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Year : 2020  |  Volume : 21  |  Issue : 1  |  Page : 23-32

Intraoperative lidocaine infusion reduces analgesic and anesthetic requirements in patients with high body mass index undergoing laparoscopic cholecystectomy

1 Department of Paediatric Anaesthesia, GSMC and KEM Hospital, Mumbai, Maharashtra, India
2 Department of Anaesthesia, Christian Medical College Hospital, Vellore, Tamil Nadu, India

Correspondence Address:
Dr. Kirubakaran Davis
Department of Anaesthesia, Christian Medical College Hospital, Vellore, Tamil Nadu
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Source of Support: None, Conflict of Interest: None

DOI: 10.4103/TheIAForum.TheIAForum_57_19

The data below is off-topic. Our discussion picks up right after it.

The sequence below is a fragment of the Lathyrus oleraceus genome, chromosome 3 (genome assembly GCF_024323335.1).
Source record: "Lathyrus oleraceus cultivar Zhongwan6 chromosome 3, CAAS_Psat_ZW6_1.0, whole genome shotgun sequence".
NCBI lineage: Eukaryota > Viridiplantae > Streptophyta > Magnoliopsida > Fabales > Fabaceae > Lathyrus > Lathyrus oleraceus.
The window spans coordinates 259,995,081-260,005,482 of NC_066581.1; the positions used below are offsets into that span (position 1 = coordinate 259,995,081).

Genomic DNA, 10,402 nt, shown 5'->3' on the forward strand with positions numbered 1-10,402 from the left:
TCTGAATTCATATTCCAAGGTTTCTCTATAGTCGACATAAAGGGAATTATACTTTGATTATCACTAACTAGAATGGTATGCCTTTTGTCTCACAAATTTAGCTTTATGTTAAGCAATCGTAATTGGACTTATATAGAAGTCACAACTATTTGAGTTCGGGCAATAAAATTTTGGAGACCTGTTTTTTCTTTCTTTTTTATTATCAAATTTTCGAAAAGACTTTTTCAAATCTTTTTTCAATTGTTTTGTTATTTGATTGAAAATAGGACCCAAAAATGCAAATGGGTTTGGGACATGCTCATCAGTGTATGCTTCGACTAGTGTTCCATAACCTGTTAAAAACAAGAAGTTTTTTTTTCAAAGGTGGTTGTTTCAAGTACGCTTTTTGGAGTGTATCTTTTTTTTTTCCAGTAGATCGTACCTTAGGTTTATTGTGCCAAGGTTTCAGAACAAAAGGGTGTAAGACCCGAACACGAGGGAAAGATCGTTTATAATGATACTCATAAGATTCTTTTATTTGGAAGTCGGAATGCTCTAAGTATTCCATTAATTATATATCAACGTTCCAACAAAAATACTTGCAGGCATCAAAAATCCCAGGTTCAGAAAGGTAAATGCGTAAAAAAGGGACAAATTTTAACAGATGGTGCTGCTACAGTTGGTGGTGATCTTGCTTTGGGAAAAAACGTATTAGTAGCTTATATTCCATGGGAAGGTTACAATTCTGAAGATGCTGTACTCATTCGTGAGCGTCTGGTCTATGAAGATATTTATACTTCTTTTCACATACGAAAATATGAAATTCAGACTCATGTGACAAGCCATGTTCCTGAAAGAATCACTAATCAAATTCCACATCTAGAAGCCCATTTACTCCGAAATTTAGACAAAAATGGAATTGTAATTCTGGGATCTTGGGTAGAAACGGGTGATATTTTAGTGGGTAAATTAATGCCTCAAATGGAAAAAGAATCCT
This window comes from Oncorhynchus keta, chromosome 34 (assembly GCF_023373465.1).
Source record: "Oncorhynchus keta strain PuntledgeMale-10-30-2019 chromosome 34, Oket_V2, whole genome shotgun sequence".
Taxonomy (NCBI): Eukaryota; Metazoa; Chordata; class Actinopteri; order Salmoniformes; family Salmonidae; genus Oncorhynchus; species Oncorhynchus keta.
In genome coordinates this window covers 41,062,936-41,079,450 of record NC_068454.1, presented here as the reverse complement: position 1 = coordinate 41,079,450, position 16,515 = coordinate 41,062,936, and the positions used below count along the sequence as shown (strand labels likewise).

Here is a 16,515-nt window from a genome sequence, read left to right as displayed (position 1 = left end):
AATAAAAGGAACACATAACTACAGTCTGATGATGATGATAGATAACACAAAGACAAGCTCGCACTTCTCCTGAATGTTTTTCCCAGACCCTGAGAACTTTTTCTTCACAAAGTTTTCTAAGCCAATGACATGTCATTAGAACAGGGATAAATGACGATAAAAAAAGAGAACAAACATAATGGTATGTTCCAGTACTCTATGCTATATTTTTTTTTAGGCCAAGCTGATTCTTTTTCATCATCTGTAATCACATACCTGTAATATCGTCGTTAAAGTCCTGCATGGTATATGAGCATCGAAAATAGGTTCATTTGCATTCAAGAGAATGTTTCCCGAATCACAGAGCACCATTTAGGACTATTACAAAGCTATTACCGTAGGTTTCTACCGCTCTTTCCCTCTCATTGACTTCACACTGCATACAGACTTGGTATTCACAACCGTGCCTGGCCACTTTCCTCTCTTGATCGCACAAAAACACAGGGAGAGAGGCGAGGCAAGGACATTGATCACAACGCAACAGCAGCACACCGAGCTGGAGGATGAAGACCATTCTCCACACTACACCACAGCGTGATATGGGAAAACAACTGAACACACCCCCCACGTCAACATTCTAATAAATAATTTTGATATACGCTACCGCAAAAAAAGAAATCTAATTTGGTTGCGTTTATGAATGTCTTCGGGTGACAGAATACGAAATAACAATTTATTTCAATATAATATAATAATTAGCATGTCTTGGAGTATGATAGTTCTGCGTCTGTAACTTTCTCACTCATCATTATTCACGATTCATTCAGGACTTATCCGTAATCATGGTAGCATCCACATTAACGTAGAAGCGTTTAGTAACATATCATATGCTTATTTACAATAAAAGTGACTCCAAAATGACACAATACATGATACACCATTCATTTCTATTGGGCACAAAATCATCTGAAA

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Background: Intravenous (IV) lidocaine has analgesic, antihyperalgesic, and anti-inflammatory properties. Intraoperative use of lidocaine infusion reduces the analgesic and anesthetic requirement during laparoscopic cholecystectomy surgeries. Aims: Our study was designed to analyze the effect of intraoperative infusion of lidocaine, on perioperative opioid, anesthetic and neuromuscular agent requirements, and the incidence of side effects in patients with high body mass index undergoing laparoscopy cholecystectomy. Methods: This is a randomized double-blinded prospective study conducted at a tertiary hospital. Of the 38 patients enrolled in the study, due to cancellation and conversion to open surgery, only 33 patients completed the study (16 in the control group [C] and 17 in the lidocaine group [L]). Patients from both the groups received the test drug (lidocaine or normal saline) as 2 mg/kg bolus during induction and continued as an infusion at a rate of 2 mg/kg/h throughout the surgery which was terminated 30 min after extubation. The patients were analyzed for perioperative analgesic, anesthetic, muscle relaxant requirement, and adverse effects. Results: The mean visual analog scale (VAS) score in 1st and 2nd hour after surgery was less in the group receiving IV lidocaine infusion (7.5 ± 7.8* vs. 10.5 ± 11.8; 12.5 ± 8.1* vs. 23 ± 24.6 [* denotes lidocaine group]); compared to the control group the intraoperative opioid requirement decreased by 43% in the lidocaine group. There was a reduction of 13%–21% in the minimum alveolar concentration of isoflurane in the lidocaine group. The cumulative dose of rocuronium was found to be 53% lesser in the lidocaine group. There was no difference in the sedation scores and there were no adverse effects in either of the groups. Conclusions: The study demonstrates the usefulness of IV lidocaine infusion as an adjunct to provide anesthesia with decreased requirements of opioid, inhalation, and neuromuscular-blocking agents.

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